Saturday, 27 October 2012


Legon botanical gardens
In a city with few green spaces, the University of Legon’s botanical gardens are a haven for those needing some fresh air. Wandering around the disorganised collection of trees and shrubs quickly takes you away from the noise and fumes of Accra’s busy streets. On any given weekend, you will find many of the city’s dog walkers and joggers treading the brick-red paths, and students reading quietly underneath trees. 

The gardens also attract much of the city’s wildlife, particularly the avian kind. And so at 7.00am I took a taxi to the northern end of the campus to join the birdwatching walk run by BirdlifeInternational and the GhanaWildlife Society.

A shikra
Confession time: I am something of a reluctant birdwatcher. Despite being a nature lover, I always considered watching tiny specks in the distance and making notes on them a rather geeky pastime, only one or two steps up from trainspotting. But before we moved to Ghana, a friend from TCV told me about the diversity of birds in West Africa (he had lived in Nigeria) and recommended a good field guide.

And I have become hooked. Sort of. I don’t take notes or make lists: no recording of the overhead conditions, or numbers of males and females. I am also a bit of snob. I have no interest in all the little brown ones, or pigeons or crows – I can see them back in the UK. Luckily Ghana many brightly coloured species with suitably tropical names; more than enough to occupy a fledgling twitcher.

Samuel, the walk leader, set us off at a lazy pace. Within a few steps we had found our first specimens: a couple of grey hornbills calling to each other. I had seen them before hopping between the trees in Accra, but this was a chance to admire them more closely. We stopped to watch their routine, some in the group taking notes, others photos.

A grey hornbill
Further along we saw green wood hoopoes, two handsome shikras, glossy purple starlings and a blue-bellied roller – brightly coloured, easy to spot and exotic-sounding, so instantly one of my favourites. I was impressed by the number of different species Samuel was picking out – far more than I had managed on my solo efforts here.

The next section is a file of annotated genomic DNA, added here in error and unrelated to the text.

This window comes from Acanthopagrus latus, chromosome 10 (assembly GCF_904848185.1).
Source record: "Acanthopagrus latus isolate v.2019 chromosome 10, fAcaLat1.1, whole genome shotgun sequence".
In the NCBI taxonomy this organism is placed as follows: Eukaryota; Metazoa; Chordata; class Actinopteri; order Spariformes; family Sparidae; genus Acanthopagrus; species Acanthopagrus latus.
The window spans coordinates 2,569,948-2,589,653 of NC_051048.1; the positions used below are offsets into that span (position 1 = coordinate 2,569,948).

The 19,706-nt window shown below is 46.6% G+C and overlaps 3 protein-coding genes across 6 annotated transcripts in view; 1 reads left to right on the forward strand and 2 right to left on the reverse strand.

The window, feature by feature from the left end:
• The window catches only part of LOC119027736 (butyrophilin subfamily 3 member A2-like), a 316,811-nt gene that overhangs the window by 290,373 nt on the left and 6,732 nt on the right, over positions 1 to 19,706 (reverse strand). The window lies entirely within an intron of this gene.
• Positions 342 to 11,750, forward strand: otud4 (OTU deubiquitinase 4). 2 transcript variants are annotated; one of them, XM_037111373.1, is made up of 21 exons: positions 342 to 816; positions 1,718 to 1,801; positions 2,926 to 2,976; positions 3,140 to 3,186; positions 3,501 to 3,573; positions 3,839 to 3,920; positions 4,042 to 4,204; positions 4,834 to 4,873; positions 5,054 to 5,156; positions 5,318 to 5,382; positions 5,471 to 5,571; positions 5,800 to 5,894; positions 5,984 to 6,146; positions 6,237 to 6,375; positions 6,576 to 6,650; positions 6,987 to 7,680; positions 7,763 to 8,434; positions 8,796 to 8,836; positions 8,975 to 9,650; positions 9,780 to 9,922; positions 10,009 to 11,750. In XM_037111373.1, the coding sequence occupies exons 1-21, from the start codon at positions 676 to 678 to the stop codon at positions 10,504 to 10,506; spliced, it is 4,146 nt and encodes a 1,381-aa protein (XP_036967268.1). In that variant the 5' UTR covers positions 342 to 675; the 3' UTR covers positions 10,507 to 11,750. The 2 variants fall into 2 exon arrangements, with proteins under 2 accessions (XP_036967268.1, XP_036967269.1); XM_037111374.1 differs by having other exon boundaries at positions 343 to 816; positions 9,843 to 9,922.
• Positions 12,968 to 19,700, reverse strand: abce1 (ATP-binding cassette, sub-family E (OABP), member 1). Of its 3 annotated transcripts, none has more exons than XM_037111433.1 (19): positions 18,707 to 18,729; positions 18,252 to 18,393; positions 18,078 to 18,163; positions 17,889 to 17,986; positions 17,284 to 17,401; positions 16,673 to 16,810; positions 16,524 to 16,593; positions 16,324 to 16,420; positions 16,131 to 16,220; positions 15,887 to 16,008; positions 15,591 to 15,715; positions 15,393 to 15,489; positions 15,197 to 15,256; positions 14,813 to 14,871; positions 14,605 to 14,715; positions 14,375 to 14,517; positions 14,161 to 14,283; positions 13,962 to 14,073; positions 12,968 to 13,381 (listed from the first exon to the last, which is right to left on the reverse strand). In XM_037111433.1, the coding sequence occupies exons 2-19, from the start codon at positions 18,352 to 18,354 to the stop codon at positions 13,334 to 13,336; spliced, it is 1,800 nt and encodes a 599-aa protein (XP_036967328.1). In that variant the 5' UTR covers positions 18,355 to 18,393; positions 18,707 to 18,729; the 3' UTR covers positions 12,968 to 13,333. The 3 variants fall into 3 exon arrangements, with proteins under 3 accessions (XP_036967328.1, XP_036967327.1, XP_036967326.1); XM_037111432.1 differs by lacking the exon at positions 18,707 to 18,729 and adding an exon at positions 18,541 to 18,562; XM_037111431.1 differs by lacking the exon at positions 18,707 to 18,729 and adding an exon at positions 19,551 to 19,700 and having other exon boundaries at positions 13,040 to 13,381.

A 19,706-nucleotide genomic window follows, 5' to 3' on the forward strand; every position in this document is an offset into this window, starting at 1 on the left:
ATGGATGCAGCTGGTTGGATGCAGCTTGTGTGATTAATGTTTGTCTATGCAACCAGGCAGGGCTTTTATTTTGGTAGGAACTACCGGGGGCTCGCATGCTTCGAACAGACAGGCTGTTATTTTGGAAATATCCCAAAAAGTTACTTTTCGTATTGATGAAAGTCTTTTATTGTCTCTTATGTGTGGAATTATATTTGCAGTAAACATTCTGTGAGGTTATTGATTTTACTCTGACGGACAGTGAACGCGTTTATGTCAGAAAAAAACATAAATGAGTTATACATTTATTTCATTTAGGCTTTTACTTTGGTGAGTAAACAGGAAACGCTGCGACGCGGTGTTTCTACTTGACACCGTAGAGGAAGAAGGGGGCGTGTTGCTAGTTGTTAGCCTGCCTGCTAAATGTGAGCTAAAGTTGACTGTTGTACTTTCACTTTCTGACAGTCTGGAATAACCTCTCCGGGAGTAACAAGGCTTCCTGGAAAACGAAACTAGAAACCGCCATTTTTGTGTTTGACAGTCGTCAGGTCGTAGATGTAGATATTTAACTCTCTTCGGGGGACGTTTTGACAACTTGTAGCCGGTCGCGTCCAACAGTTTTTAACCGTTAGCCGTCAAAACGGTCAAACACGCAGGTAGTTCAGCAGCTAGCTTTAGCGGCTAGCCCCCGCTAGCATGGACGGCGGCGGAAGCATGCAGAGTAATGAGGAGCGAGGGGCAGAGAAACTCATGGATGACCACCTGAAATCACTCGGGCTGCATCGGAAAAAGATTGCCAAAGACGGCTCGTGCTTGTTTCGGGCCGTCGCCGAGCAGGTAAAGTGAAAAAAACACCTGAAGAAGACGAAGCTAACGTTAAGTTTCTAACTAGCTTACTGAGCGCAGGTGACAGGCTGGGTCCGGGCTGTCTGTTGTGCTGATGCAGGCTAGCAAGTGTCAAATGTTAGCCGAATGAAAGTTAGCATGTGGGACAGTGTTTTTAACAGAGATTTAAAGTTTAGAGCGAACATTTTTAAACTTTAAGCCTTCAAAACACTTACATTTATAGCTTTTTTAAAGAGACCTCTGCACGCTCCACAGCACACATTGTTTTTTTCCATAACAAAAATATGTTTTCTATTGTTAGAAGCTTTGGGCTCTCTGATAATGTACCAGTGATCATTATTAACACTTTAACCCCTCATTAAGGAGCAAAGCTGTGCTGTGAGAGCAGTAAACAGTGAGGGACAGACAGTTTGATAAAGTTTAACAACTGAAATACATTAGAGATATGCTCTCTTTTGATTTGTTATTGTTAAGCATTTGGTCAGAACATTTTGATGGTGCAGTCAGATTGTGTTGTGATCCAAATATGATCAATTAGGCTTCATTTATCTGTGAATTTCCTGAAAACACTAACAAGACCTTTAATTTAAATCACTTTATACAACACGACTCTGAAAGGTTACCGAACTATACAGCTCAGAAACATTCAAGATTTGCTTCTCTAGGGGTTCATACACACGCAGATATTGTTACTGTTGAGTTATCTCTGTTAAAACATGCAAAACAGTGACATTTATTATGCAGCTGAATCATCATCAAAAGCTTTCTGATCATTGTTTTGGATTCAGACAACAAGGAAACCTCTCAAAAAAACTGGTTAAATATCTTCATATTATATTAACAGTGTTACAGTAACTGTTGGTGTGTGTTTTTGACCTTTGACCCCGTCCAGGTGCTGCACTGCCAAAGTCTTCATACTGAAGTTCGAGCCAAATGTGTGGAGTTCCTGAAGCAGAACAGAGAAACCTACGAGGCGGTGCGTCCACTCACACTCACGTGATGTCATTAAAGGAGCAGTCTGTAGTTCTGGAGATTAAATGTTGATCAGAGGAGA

While he set up the telescope – or ‘scope’ to us birdwatchers (I was learning the lingo fast) – a bird moved through the trees further away. “Tim, can you have a look at what that was?”

The pressure was on – would my identification skills pass the test? I could sense a dozen pencils poised, waiting for my expert opinion. Sweat dribbled into my eyes, and the binoculars (or ‘bins’) trembled as my fingers fumbled on the focus.

“Er, I think it was another hornbill” I said, trying to sound authoritative.
“Great, thanks, mark that one down.”

Relief; I had passed the test. (I think the sage nodding of the head helped to convince people I was an old hand.)

A cattle egret
The highlight of the walk near the pond on the northern edge of the park. I already knew this place well for its large colony of cattle egrets, noisy white birds that nest in the trees, and whose toxic droppings make area fairly pungent. But ‘Uncle’, a senior member of the group, had spotted something far more exotic – a yellow-fronted tinkerbird, high up in the tree.

We took turns looking through the lens at this beautiful little creature, while Uncle smiled proudly at our admiration. I asked him how he had spotted such a small bird, so high up. “I heard its call, and knowing they like to sit high up, I managed to find it,” he replied.

His skills put my clumsy, ‘play it safe’ guess at a hornbill into perspective; I have a long way to go as a birdwatcher. Luckily the botanical gardens provide the perfect training ground.

Photos by Rene Mayorga

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